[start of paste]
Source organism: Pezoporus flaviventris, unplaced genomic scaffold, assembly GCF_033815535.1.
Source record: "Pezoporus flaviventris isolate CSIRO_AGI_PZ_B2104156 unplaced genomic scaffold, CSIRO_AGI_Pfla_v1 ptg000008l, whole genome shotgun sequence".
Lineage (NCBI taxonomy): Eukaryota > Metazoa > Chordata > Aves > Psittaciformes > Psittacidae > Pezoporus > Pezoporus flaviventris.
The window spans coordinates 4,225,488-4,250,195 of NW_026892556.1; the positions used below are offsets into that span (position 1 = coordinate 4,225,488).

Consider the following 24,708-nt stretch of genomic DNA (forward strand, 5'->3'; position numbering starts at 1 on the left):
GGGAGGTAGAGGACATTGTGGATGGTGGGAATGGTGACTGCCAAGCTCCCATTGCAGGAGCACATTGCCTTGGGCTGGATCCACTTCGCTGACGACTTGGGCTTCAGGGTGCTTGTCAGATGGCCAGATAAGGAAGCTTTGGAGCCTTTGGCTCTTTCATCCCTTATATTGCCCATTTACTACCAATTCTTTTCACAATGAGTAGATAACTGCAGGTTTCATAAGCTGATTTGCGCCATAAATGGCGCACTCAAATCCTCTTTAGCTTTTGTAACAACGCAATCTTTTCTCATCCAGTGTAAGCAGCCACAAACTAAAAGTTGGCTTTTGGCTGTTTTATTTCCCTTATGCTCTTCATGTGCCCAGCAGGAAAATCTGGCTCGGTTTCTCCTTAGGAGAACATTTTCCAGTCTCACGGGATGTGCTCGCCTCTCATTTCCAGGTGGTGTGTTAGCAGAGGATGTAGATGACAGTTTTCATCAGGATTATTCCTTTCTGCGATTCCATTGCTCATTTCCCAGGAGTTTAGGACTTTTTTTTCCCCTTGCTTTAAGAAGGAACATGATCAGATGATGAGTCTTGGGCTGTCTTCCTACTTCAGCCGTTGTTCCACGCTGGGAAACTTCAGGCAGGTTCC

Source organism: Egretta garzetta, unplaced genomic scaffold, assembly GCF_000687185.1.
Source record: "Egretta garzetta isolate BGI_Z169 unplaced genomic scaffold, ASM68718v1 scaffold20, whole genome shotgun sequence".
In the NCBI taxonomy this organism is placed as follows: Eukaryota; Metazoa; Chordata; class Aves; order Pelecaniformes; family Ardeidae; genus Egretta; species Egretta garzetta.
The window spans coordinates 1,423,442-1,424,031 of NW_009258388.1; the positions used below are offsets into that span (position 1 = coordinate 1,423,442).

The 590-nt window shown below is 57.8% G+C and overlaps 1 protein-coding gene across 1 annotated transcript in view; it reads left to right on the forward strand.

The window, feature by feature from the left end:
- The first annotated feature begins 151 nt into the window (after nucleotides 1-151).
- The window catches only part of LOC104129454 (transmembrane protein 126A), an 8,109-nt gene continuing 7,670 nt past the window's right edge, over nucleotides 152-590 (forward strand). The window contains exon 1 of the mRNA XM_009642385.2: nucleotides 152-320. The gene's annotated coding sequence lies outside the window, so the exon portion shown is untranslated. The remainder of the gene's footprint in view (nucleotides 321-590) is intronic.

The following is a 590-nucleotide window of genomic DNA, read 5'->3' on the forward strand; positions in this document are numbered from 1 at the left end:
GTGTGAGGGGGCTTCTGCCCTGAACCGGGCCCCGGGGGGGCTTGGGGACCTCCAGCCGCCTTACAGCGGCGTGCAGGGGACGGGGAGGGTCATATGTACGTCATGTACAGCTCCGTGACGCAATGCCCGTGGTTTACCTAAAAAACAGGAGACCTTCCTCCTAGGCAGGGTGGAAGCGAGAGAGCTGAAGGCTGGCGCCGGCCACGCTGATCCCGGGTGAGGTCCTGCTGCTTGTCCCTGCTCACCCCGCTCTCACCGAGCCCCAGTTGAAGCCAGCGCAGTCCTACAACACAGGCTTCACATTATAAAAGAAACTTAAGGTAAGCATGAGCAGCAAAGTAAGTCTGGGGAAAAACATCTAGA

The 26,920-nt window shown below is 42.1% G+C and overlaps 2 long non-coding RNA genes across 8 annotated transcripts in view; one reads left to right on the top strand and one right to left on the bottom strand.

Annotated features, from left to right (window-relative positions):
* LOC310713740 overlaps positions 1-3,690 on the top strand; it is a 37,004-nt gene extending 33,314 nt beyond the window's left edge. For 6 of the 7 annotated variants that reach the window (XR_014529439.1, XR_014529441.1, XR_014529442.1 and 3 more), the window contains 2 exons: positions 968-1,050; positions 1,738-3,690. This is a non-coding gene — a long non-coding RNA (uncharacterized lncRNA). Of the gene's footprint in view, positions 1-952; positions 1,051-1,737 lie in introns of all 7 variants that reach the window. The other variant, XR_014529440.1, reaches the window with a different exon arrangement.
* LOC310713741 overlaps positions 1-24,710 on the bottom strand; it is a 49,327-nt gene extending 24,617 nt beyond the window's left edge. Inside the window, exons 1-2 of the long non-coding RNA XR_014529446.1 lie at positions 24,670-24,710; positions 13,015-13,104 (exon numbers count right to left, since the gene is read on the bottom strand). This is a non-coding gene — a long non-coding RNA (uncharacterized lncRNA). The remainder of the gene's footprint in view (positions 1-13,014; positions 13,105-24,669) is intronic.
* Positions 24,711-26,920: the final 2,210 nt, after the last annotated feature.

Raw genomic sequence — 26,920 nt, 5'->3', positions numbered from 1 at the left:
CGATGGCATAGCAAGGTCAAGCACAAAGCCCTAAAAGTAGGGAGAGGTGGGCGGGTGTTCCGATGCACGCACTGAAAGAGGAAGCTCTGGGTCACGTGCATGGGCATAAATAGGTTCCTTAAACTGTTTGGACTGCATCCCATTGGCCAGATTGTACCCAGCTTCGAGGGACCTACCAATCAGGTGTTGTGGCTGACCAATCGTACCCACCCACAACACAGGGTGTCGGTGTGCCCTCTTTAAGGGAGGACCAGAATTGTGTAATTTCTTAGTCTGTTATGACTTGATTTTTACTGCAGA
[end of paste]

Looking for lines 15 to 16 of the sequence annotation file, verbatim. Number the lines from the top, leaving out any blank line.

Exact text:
The following is a 590-nucleotide window of genomic DNA, read 5'->3' on the forward strand; positions in this document are numbered from 1 at the left end:
GTGTGAGGGGGCTTCTGCCCTGAACCGGGCCCCGGGGGGGCTTGGGGACCTCCAGCCGCCTTACAGCGGCGTGCAGGGGACGGGGAGGGTCATATGTACGTCATGTACAGCTCCGTGACGCAATGCCCGTGGTTTACCTAAAAAACAGGAGACCTTCCTCCTAGGCAGGGTGGAAGCGAGAGAGCTGAAGGCTGGCGCCGGCCACGCTGATCCCGGGTGAGGTCCTGCTGCTTGTCCCTGCTCACCCCGCTCTCACCGAGCCCCAGTTGAAGCCAGCGCAGTCCTACAACACAGGCTTCACATTATAAAAGAAACTTAAGGTAAGCATGAGCAGCAAAGTAAGTCTGGGGAAAAACATCTAGA